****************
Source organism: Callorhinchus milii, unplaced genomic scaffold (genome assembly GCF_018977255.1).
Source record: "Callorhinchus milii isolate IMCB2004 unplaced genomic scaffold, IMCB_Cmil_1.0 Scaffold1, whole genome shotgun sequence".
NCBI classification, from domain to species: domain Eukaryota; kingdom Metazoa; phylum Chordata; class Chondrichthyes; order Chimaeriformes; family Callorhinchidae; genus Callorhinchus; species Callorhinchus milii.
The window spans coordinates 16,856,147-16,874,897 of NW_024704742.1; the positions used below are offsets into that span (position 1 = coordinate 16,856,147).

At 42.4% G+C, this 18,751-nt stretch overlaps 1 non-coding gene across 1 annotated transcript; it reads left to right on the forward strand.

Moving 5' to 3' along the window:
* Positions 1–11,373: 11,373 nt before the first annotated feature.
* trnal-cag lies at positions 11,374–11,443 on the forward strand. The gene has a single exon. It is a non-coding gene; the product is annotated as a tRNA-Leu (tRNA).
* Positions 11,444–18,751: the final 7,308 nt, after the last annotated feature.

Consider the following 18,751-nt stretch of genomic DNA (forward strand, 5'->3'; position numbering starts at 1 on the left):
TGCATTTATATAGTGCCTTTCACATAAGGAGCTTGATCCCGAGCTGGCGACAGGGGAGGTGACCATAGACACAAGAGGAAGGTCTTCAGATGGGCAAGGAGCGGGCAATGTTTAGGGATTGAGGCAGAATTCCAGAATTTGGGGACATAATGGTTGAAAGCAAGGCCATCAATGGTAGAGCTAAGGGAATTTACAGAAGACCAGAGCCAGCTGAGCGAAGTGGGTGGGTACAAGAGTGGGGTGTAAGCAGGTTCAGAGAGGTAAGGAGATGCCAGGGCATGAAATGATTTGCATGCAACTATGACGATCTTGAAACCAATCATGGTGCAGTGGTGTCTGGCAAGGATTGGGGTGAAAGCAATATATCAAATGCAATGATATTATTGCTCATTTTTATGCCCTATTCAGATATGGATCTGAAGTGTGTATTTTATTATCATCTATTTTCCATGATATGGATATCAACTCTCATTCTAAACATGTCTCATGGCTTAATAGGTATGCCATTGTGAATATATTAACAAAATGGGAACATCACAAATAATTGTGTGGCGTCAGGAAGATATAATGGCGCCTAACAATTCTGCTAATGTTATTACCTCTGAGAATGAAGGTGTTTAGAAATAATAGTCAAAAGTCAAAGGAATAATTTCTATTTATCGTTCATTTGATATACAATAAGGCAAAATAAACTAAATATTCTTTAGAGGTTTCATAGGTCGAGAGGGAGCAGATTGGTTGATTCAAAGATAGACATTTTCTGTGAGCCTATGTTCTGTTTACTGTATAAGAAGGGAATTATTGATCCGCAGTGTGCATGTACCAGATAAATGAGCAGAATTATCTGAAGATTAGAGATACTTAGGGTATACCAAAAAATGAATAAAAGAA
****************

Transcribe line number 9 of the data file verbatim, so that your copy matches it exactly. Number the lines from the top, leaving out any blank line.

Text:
* Positions 11,444–18,751: the final 7,308 nt, after the last annotated feature.